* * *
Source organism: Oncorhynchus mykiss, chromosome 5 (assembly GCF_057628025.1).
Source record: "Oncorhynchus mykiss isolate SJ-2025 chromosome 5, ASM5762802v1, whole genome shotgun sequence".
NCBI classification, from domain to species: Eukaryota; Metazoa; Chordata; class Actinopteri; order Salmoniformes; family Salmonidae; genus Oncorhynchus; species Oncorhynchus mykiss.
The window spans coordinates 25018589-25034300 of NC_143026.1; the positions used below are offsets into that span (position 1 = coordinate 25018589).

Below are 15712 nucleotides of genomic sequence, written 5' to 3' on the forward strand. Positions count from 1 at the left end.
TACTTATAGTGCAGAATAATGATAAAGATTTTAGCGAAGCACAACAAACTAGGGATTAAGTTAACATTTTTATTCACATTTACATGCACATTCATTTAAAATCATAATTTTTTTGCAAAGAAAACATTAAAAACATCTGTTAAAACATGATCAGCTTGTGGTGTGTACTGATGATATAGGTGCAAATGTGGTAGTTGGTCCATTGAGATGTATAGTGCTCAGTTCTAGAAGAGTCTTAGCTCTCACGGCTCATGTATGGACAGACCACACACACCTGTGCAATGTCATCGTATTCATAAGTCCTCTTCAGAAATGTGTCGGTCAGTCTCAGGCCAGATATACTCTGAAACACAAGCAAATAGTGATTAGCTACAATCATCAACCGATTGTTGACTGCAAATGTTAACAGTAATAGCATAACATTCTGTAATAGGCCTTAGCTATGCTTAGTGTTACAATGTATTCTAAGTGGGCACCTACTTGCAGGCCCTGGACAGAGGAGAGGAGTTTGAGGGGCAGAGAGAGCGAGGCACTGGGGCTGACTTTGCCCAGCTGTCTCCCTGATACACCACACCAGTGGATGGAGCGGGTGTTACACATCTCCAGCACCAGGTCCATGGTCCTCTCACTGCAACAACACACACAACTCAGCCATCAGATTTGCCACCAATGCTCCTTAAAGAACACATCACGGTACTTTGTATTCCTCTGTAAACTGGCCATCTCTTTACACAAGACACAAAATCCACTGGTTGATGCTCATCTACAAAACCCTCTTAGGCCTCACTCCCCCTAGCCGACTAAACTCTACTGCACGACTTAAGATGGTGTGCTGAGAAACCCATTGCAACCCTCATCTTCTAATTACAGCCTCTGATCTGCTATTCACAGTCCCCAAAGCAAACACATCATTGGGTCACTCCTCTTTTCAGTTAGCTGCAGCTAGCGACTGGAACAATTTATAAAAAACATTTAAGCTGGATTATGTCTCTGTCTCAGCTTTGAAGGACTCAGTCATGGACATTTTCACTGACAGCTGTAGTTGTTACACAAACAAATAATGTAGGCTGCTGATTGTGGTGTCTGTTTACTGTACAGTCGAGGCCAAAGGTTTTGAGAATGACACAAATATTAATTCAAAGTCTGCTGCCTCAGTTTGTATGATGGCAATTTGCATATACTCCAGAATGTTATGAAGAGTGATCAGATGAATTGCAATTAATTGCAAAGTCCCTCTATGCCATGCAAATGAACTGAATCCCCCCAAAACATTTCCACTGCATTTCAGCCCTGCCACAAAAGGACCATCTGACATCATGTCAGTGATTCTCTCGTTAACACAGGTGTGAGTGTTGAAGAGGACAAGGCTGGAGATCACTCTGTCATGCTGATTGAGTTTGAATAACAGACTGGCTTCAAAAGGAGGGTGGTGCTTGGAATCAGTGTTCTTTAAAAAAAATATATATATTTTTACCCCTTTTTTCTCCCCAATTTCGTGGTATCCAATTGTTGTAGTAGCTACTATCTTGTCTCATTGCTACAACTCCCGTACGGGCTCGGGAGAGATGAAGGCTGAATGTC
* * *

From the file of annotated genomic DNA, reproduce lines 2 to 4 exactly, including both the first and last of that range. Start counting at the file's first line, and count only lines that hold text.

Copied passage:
Source record: "Oncorhynchus mykiss isolate SJ-2025 chromosome 5, ASM5762802v1, whole genome shotgun sequence".
NCBI classification, from domain to species: Eukaryota; Metazoa; Chordata; class Actinopteri; order Salmoniformes; family Salmonidae; genus Oncorhynchus; species Oncorhynchus mykiss.
The window spans coordinates 25018589-25034300 of NC_143026.1; the positions used below are offsets into that span (position 1 = coordinate 25018589).